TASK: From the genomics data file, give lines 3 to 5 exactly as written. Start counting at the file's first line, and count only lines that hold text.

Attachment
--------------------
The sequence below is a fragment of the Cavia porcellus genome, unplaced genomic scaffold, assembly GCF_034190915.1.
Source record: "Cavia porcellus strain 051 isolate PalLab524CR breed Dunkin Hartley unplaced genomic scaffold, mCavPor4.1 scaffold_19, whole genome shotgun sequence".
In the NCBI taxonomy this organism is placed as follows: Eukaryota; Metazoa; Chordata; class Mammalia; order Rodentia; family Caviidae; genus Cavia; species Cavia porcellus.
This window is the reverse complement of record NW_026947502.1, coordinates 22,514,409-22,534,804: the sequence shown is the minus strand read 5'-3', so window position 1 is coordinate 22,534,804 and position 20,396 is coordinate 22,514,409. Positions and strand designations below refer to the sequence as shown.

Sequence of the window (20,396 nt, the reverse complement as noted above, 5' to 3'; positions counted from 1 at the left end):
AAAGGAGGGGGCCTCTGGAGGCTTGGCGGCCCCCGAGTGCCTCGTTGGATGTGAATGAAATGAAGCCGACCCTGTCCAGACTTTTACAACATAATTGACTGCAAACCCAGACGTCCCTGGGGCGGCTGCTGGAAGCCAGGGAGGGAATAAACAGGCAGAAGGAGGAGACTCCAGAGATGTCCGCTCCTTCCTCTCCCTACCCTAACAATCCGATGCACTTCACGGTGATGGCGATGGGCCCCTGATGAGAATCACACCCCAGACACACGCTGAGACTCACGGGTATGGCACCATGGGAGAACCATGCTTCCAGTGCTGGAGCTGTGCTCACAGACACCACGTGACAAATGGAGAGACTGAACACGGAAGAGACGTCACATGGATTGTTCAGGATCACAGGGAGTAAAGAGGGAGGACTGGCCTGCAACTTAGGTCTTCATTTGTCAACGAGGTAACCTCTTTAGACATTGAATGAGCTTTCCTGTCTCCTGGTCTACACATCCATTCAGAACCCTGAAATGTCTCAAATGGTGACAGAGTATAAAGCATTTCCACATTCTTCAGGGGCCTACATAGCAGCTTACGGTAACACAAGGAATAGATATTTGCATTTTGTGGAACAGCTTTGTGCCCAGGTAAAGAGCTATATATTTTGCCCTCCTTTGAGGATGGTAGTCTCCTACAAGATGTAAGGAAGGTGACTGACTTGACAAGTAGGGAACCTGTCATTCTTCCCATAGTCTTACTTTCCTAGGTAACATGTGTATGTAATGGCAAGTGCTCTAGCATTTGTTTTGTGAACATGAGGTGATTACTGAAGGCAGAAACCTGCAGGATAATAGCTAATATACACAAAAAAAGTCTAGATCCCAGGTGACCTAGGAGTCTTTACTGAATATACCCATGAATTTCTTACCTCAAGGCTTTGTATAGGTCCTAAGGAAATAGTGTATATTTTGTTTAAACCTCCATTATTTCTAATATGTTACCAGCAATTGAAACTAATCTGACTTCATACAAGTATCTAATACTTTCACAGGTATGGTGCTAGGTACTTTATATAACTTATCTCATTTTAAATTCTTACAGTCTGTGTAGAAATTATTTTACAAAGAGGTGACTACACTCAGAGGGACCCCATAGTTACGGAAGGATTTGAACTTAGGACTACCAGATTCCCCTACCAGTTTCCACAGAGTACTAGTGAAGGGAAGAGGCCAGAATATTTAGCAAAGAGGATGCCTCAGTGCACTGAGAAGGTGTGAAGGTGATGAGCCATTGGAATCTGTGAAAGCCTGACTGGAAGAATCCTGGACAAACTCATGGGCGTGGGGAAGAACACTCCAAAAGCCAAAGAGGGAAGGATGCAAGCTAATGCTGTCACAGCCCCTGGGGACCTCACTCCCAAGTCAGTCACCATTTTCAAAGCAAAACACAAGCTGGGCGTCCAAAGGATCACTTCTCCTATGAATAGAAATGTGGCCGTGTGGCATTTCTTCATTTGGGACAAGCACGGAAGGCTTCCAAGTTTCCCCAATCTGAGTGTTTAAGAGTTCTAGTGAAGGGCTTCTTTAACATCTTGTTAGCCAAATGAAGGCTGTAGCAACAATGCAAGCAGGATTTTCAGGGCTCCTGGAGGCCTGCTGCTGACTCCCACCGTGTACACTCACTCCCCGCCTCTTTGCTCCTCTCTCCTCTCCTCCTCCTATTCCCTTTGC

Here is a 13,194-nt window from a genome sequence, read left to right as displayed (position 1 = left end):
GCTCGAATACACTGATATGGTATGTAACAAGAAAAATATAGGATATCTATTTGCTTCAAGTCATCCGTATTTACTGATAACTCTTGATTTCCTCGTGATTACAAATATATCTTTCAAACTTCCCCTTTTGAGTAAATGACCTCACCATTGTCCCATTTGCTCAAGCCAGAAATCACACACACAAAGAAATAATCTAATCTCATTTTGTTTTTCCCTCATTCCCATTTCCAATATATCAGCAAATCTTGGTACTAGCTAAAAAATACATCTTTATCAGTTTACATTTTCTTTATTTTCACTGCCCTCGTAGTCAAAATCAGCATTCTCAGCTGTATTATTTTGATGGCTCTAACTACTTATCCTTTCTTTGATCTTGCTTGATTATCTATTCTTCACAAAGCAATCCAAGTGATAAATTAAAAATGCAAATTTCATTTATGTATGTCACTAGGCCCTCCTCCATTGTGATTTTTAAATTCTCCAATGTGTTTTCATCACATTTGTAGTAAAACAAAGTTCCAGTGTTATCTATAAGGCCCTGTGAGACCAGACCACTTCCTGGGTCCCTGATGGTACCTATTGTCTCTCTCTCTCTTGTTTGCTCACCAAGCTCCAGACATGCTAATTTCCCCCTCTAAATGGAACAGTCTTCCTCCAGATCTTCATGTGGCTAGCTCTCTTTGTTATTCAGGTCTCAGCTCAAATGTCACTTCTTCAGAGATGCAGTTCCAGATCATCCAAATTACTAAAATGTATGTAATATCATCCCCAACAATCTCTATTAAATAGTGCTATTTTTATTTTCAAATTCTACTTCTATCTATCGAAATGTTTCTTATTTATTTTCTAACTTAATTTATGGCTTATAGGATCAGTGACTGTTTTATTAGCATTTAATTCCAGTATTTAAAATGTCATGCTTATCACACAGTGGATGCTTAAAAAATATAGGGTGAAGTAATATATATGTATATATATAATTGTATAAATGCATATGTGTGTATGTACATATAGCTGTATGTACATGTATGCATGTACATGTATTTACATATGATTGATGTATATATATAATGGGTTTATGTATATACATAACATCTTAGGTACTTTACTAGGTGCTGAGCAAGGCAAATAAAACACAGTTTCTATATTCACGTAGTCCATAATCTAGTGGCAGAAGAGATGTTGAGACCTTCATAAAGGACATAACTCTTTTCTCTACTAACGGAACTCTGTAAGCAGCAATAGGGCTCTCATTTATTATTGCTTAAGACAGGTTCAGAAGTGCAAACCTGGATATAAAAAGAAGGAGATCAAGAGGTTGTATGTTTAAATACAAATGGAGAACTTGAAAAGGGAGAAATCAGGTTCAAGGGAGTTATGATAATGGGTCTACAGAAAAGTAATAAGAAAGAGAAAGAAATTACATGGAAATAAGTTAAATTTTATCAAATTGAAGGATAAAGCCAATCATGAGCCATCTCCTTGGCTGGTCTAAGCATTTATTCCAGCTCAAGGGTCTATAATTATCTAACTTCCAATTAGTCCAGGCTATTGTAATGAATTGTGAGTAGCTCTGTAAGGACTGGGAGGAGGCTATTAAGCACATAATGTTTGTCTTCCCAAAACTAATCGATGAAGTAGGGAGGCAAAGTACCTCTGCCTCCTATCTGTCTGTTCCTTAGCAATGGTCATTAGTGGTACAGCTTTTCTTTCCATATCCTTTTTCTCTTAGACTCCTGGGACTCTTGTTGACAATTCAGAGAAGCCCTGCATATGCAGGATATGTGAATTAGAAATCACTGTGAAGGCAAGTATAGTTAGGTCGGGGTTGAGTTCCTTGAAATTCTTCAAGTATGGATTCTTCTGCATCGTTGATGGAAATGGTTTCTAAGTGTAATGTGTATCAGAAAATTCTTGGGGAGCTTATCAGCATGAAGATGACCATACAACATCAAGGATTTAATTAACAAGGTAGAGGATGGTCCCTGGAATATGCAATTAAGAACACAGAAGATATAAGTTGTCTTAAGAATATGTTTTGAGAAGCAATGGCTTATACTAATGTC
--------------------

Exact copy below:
In the NCBI taxonomy this organism is placed as follows: Eukaryota; Metazoa; Chordata; class Mammalia; order Rodentia; family Caviidae; genus Cavia; species Cavia porcellus.
This window is the reverse complement of record NW_026947502.1, coordinates 22,514,409-22,534,804: the sequence shown is the minus strand read 5'-3', so window position 1 is coordinate 22,534,804 and position 20,396 is coordinate 22,514,409. Positions and strand designations below refer to the sequence as shown.

Sequence of the window (20,396 nt, the reverse complement as noted above, 5' to 3'; positions counted from 1 at the left end):